Power cleans, jerks, and snatches are amazing exercises. They do a great job when it comes to developing speed, power, and overall athleticism. These full body movements engage your fast twitch muscle fibers by moving the weights faster than conventional strength training exercises.
It’s impossible to perform these movements slowly. They’re a great combination of power and speed, and they’ve definitely helped a lot of athletes of all sports get better, but are they right for baseball players?
Our job as strength coaches is to help our athletes get bigger, faster, stronger, and better at their sport, but rule number 1 is do no harm. We should be fitting our training programs to the athlete, not athlete to the training program.
Olympic lifting isn’t the end all be all of power development. Cleans, jerks, and other variations are just tools in a tool box and there are many others that can get the job done and may be a better fit for your athletes.
I used to love performing the olympic lifts, especially cleans, but we haven’t programmed an Olympic lift for a baseball player or any other overhead athlete in 6 years.
Olympic Lifts are Hard to Master
Ask a baseball player who’s never done it before to perform a clean and this is what it tends to look like.
I can end up spending a good chunk of our training session, or even weeks or months trying to groove a good enough technique to get any significant power development out of this. That’s valuable time we could be losing when I could use a different tool and gain more benefit.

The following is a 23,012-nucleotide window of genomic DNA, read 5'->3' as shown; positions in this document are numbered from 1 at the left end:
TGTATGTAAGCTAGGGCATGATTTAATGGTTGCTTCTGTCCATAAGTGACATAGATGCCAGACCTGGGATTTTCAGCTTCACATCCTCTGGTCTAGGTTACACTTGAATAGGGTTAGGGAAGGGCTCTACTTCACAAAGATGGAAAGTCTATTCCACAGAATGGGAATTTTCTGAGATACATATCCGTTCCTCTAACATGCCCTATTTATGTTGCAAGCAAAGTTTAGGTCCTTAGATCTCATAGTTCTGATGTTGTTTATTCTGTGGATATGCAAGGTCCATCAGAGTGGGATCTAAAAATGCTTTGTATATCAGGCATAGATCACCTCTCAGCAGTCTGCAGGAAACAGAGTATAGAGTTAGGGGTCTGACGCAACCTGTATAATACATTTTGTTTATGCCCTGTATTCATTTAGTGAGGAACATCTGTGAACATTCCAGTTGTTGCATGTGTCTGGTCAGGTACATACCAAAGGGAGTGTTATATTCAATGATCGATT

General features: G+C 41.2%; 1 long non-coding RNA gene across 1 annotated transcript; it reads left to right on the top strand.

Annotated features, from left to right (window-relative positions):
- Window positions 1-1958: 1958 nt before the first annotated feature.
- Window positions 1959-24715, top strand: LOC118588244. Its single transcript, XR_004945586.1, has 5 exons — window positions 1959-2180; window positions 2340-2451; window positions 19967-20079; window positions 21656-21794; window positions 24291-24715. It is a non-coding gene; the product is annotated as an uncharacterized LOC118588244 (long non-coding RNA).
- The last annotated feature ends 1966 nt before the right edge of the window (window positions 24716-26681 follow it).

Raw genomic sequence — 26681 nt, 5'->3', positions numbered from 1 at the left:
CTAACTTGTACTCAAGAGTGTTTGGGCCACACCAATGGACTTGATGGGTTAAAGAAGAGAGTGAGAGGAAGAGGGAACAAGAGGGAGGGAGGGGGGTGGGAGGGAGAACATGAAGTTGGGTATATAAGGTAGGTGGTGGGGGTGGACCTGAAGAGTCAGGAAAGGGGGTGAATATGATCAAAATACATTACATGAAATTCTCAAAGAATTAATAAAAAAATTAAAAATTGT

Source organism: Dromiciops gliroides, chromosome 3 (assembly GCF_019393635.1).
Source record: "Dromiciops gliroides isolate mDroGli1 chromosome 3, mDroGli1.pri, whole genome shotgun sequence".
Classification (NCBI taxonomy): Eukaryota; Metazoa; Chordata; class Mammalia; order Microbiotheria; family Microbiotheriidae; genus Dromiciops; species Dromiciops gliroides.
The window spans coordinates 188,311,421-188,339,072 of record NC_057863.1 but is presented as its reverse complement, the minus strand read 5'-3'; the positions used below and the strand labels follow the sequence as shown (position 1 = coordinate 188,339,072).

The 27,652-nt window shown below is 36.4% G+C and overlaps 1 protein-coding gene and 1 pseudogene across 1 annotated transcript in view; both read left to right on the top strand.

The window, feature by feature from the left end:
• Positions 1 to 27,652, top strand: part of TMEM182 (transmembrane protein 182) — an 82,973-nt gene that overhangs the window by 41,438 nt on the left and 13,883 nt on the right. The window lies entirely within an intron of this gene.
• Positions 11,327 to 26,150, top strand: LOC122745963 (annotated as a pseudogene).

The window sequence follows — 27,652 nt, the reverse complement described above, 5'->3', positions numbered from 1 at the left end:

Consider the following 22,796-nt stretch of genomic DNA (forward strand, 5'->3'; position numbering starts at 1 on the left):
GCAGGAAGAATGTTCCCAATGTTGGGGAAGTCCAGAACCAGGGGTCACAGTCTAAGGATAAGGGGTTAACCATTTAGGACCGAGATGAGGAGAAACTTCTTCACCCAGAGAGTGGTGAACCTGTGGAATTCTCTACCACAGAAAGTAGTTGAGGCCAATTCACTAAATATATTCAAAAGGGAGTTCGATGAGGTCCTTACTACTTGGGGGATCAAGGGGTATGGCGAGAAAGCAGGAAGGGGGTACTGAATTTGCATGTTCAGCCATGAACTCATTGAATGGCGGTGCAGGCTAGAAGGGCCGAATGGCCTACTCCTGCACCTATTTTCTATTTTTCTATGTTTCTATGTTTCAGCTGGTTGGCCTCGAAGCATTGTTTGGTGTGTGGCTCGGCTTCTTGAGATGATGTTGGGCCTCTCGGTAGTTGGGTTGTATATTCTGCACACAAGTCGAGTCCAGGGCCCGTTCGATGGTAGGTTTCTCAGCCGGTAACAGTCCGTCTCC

I can teach a med ball throw or a plyo drill in less than 5 minutes, and the athlete can start getting more powerful right away without carrying the injury risk of bad clean technique.
Injury risk can be reduced with better technique, but even the best in the world at these lifts (the ones that actually do them in the Olympics), spend a lifetime to perfect their technique and even they will get hurt at times.
If you’re a football player and you sprain a wrist, or your elbow gets cranky, or your AC joint is irritated from the catch position, who Cares? It’s not going to stop you from going out an hitting somebody.
For a baseball player, if you tweak a finger or a wrist, that can prevent you from being able to throw a ball or pick up bat. Not to mention the stress it can add to your elbows or shoulders. Remember, do no harm.
It’s important to not be married to any one exercise in the weight room, including olympic lifts. A professional strength coach should be able to adapt to his or her athletes. Why fit a square peg into a round hole?
Olympic Lifts Are not Plane Specific
Baseball players are rotational athletes. Meaning our power movements are done in the frontal and transverse planes.
This doesn’t mean we are going to omit every training modality done in the sagittal plane, nearly everything you do in the weight room is done in this plane. But, there is research that points to power being plane specific, and baseball players need to spend time developing rotational power. This is not accomplished with power cleans.
A clean is commonly done at around 1 m/sec. This is good speed, but med ball throws, jumps, plyos, and sled pulls/pushes are done at much greater speeds, and nothing we do in the weight room can replicate the speed of sprinting (10+m/sec).
Additionally, all of these movements are easy to manipulate to get out of the sagittal plane and to develop more rotational power specific to baseball.
The goal of power development for baseball players is to be able to sprint faster, throw the ball harder, and hit the ball farther. As beneficial as an Olympic lift may be for some athletes, the movements listed above are going to do a much better job to accomplish these goals on the baseball field.